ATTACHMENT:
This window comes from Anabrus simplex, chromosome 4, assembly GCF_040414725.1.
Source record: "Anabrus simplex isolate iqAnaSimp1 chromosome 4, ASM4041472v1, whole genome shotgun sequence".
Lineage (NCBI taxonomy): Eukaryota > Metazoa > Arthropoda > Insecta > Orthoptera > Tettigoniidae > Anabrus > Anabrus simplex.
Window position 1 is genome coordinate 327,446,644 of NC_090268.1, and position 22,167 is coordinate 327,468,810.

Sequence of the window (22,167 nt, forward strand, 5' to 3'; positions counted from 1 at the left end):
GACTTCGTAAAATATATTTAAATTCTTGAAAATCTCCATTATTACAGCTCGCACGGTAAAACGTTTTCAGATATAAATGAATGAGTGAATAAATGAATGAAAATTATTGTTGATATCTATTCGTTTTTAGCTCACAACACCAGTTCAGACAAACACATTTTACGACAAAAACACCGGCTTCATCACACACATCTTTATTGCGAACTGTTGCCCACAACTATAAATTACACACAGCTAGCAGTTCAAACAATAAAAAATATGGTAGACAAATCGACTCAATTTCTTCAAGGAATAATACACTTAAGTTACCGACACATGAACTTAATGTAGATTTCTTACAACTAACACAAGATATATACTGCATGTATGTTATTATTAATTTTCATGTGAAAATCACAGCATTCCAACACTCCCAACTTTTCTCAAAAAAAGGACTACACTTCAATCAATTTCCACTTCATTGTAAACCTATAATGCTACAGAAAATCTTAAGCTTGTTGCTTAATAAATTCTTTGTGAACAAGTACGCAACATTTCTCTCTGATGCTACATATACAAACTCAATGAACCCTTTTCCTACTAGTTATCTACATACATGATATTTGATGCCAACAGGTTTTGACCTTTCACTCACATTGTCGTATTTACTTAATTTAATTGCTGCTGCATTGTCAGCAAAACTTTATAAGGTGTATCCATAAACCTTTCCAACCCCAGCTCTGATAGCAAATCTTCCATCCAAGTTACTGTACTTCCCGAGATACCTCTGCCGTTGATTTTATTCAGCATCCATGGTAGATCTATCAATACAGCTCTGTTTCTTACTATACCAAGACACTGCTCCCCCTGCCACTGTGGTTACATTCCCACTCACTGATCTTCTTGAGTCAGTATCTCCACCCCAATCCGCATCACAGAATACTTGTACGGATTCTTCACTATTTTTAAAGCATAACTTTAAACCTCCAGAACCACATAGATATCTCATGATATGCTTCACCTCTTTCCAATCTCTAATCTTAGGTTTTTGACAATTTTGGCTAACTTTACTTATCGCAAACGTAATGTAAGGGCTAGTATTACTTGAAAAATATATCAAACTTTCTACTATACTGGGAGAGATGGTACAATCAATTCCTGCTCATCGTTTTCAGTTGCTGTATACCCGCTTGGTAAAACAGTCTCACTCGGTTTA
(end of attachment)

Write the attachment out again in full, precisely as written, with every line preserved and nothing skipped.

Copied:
This window comes from Anabrus simplex, chromosome 4, assembly GCF_040414725.1.
Source record: "Anabrus simplex isolate iqAnaSimp1 chromosome 4, ASM4041472v1, whole genome shotgun sequence".
Lineage (NCBI taxonomy): Eukaryota > Metazoa > Arthropoda > Insecta > Orthoptera > Tettigoniidae > Anabrus > Anabrus simplex.
Window position 1 is genome coordinate 327,446,644 of NC_090268.1, and position 22,167 is coordinate 327,468,810.

Sequence of the window (22,167 nt, forward strand, 5' to 3'; positions counted from 1 at the left end):
GACTTCGTAAAATATATTTAAATTCTTGAAAATCTCCATTATTACAGCTCGCACGGTAAAACGTTTTCAGATATAAATGAATGAGTGAATAAATGAATGAAAATTATTGTTGATATCTATTCGTTTTTAGCTCACAACACCAGTTCAGACAAACACATTTTACGACAAAAACACCGGCTTCATCACACACATCTTTATTGCGAACTGTTGCCCACAACTATAAATTACACACAGCTAGCAGTTCAAACAATAAAAAATATGGTAGACAAATCGACTCAATTTCTTCAAGGAATAATACACTTAAGTTACCGACACATGAACTTAATGTAGATTTCTTACAACTAACACAAGATATATACTGCATGTATGTTATTATTAATTTTCATGTGAAAATCACAGCATTCCAACACTCCCAACTTTTCTCAAAAAAAGGACTACACTTCAATCAATTTCCACTTCATTGTAAACCTATAATGCTACAGAAAATCTTAAGCTTGTTGCTTAATAAATTCTTTGTGAACAAGTACGCAACATTTCTCTCTGATGCTACATATACAAACTCAATGAACCCTTTTCCTACTAGTTATCTACATACATGATATTTGATGCCAACAGGTTTTGACCTTTCACTCACATTGTCGTATTTACTTAATTTAATTGCTGCTGCATTGTCAGCAAAACTTTATAAGGTGTATCCATAAACCTTTCCAACCCCAGCTCTGATAGCAAATCTTCCATCCAAGTTACTGTACTTCCCGAGATACCTCTGCCGTTGATTTTATTCAGCATCCATGGTAGATCTATCAATACAGCTCTGTTTCTTACTATACCAAGACACTGCTCCCCCTGCCACTGTGGTTACATTCCCACTCACTGATCTTCTTGAGTCAGTATCTCCACCCCAATCCGCATCACAGAATACTTGTACGGATTCTTCACTATTTTTAAAGCATAACTTTAAACCTCCAGAACCACATAGATATCTCATGATATGCTTCACCTCTTTCCAATCTCTAATCTTAGGTTTTTGACAATTTTGGCTAACTTTACTTATCGCAAACGTAATGTAAGGGCTAGTATTACTTGAAAAATATATCAAACTTTCTACTATACTGGGAGAGATGGTACAATCAATTCCTGCTCATCGTTTTCAGTTGCTGTATACCCGCTTGGTAAAACAGTCTCACTCGGTTTA